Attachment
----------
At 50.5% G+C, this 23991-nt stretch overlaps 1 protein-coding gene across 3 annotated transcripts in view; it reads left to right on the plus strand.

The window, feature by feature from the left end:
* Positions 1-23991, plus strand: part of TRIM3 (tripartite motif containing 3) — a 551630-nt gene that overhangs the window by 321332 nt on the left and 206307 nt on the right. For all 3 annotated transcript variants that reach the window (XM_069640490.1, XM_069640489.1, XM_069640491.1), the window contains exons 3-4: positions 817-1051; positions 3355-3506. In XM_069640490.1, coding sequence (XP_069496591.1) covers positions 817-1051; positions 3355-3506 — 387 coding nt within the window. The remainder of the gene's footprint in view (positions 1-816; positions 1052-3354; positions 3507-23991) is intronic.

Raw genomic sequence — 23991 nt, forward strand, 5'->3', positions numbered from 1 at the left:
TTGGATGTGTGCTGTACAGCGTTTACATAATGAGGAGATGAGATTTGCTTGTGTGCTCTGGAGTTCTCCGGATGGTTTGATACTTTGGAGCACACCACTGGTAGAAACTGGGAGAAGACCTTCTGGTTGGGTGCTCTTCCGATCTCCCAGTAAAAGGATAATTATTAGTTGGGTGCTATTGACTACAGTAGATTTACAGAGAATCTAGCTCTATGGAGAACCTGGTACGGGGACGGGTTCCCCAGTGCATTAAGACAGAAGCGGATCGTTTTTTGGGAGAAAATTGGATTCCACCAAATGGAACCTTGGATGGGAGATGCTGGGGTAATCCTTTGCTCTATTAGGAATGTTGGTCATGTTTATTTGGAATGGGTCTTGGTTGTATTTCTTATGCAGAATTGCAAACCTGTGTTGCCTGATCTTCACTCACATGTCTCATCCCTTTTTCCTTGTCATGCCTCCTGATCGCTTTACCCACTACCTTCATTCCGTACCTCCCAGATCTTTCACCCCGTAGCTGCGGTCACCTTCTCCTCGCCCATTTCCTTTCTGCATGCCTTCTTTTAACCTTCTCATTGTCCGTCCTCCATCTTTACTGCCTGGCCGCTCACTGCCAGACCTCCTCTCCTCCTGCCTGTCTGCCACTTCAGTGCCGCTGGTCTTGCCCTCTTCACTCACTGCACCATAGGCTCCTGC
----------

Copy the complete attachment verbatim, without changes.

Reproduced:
At 50.5% G+C, this 23991-nt stretch overlaps 1 protein-coding gene across 3 annotated transcripts in view; it reads left to right on the plus strand.

The window, feature by feature from the left end:
* Positions 1-23991, plus strand: part of TRIM3 (tripartite motif containing 3) — a 551630-nt gene that overhangs the window by 321332 nt on the left and 206307 nt on the right. For all 3 annotated transcript variants that reach the window (XM_069640490.1, XM_069640489.1, XM_069640491.1), the window contains exons 3-4: positions 817-1051; positions 3355-3506. In XM_069640490.1, coding sequence (XP_069496591.1) covers positions 817-1051; positions 3355-3506 — 387 coding nt within the window. The remainder of the gene's footprint in view (positions 1-816; positions 1052-3354; positions 3507-23991) is intronic.

Raw genomic sequence — 23991 nt, forward strand, 5'->3', positions numbered from 1 at the left:
TTGGATGTGTGCTGTACAGCGTTTACATAATGAGGAGATGAGATTTGCTTGTGTGCTCTGGAGTTCTCCGGATGGTTTGATACTTTGGAGCACACCACTGGTAGAAACTGGGAGAAGACCTTCTGGTTGGGTGCTCTTCCGATCTCCCAGTAAAAGGATAATTATTAGTTGGGTGCTATTGACTACAGTAGATTTACAGAGAATCTAGCTCTATGGAGAACCTGGTACGGGGACGGGTTCCCCAGTGCATTAAGACAGAAGCGGATCGTTTTTTGGGAGAAAATTGGATTCCACCAAATGGAACCTTGGATGGGAGATGCTGGGGTAATCCTTTGCTCTATTAGGAATGTTGGTCATGTTTATTTGGAATGGGTCTTGGTTGTATTTCTTATGCAGAATTGCAAACCTGTGTTGCCTGATCTTCACTCACATGTCTCATCCCTTTTTCCTTGTCATGCCTCCTGATCGCTTTACCCACTACCTTCATTCCGTACCTCCCAGATCTTTCACCCCGTAGCTGCGGTCACCTTCTCCTCGCCCATTTCCTTTCTGCATGCCTTCTTTTAACCTTCTCATTGTCCGTCCTCCATCTTTACTGCCTGGCCGCTCACTGCCAGACCTCCTCTCCTCCTGCCTGTCTGCCACTTCAGTGCCGCTGGTCTTGCCCTCTTCACTCACTGCACCATAGGCTCCTGC